Cramer launches Flash Defense Campaign
Saw this headline on on ZeroHedge.com, “Cramer Launches Flash Defense Campaign” http://www.zerohedge.com/article/cramer-launches-flash-defense-campaign At first I thought it had to be a misprint, since almost every major market participant has distanced themselves as far as possible away from flash orders. After the controversy reached a fever pitch in late July, almost every major broker issued letters to their clients saying that they did not participate in flash trading. NASDAQ and BATS voluntarily pulled their versions of flash on August 6th. And even proponents of high frequency trading have recently come out against flash trading.
So, how could Cramer say that flash is no big deal. The CNBC website couldn’t even believe that Cramer was in favor of Flash trading. They wrote , “Believe it or not, Cramer said, “This is actually a part of the market that’s working.” http://www.cnbc.com/id/32915415
So, Cramer says milliseconds don’t matter for the average retail investor. But those milliseconds have contributed to a multibillion dollar high frequency trading industry. This money is not created out of thin air (sorry, Ben Bernanke not in this part of the business). Somebody is losing here. And, the retail investor is one of the losers. Lets look at an example of how they lose that somehow Cramer seems to have failed to mention:
1-The market on XYZ is 21.05 bid for 500 shares, 500 shares offered at 21.08.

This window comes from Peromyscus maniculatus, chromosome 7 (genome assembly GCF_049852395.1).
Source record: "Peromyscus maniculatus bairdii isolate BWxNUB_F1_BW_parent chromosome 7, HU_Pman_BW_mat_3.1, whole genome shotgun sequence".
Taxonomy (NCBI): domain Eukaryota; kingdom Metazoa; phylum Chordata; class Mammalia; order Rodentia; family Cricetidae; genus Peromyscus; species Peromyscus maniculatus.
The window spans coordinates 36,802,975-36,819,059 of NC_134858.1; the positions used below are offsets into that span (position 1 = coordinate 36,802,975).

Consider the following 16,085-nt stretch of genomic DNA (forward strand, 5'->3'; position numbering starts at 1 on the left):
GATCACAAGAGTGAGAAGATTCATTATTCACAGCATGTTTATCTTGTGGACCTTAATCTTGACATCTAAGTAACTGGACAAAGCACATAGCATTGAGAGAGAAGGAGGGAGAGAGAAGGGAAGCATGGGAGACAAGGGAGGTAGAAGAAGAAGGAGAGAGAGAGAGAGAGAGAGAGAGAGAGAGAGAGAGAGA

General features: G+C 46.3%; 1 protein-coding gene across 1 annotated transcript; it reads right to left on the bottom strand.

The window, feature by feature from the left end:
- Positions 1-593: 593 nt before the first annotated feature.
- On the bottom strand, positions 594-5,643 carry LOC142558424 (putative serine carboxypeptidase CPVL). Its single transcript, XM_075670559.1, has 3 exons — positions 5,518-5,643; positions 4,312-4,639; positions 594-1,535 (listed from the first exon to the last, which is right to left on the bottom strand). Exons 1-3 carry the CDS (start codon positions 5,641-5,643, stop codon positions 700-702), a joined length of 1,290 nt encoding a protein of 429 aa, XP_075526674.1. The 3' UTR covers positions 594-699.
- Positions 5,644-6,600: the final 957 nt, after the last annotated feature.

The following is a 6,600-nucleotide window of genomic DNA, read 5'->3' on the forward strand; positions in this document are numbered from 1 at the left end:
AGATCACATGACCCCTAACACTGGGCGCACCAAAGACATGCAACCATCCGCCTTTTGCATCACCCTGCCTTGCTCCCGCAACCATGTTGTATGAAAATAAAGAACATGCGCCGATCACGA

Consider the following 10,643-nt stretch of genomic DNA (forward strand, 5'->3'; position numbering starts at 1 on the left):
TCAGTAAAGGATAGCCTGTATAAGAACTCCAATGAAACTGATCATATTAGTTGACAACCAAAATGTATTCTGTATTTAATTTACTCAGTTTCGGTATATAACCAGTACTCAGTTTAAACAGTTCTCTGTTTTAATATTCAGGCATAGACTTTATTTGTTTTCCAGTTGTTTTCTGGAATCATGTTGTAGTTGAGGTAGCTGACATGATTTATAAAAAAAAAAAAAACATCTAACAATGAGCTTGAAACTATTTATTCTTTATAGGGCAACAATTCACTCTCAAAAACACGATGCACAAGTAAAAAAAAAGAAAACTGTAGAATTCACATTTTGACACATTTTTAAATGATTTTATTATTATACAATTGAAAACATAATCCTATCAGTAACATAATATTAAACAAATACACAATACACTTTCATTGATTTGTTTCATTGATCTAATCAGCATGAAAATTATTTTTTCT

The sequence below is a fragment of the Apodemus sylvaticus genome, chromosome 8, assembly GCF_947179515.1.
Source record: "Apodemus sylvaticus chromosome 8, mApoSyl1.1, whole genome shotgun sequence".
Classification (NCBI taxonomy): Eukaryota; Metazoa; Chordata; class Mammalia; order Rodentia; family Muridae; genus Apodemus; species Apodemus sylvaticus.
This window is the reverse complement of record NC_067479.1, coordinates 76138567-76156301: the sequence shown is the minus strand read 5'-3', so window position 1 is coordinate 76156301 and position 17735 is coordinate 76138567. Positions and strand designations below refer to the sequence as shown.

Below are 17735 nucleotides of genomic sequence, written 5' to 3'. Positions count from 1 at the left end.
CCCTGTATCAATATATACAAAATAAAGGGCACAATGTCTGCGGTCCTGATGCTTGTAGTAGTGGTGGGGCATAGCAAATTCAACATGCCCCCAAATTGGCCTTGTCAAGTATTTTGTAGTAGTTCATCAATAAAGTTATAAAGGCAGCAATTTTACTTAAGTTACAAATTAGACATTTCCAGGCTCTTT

2- Say you want to buy 500 shares of XYZ at 21.08. You place a buy order with a $21.08 limit through your online broker .
3- Your broker routes to a market center which utilizes the flash method. Before your order gets routed to the market center which has the $21.08 offer, it is flashed to a subset of market participants.
4- A flash subscriber see this buy order coming and decides to trade in front of it and buy the 500 shares at $21.08 for their own account.
5-You get nothing done and 500 shares trades at $21.08.
6- It is very possible now that another market participant sees this trade and then bids $21.09 for stock. The buyer who took your stock then offers it at $21.10.
7- You are frustrated that you got nothing done and then change your limit to $21.10 and buy the stock.
Some people may say that it is only 2 cents and shouldn’t make a difference. Well, maybe 2 cents isn’t a big deal for this one trade. But do this thousands of time a day and it adds up to real money that is being siphoned away from retail investors.
So, as the retail investor, you were disadvantaged because your broker decided to flash your order. If you don’t know if your order is being flashed, we recommend that you call your broker and ask them. And if you don’t want to be flashed, we recommend that you demand that your broker opt you out of this routing strategy.